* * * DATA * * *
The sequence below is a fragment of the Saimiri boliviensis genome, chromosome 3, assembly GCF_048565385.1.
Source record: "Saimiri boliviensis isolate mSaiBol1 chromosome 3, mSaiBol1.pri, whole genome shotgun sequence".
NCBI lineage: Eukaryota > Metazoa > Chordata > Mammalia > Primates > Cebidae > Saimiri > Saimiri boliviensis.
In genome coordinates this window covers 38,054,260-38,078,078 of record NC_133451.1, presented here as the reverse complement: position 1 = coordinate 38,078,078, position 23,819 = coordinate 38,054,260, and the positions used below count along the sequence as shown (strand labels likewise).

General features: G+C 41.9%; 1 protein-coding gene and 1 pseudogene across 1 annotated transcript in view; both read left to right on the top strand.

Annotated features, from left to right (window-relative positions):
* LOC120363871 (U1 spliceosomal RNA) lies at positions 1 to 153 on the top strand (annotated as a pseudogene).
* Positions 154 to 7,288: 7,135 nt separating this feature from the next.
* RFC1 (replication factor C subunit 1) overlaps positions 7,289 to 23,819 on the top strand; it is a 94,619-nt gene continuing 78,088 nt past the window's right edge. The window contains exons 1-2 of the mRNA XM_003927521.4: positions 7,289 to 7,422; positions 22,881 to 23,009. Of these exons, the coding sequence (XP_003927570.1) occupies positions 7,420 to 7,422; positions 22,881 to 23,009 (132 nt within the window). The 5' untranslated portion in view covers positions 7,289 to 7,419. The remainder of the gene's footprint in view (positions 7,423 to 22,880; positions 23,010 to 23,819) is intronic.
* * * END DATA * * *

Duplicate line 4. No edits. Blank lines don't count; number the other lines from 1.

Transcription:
In genome coordinates this window covers 38,054,260-38,078,078 of record NC_133451.1, presented here as the reverse complement: position 1 = coordinate 38,078,078, position 23,819 = coordinate 38,054,260, and the positions used below count along the sequence as shown (strand labels likewise).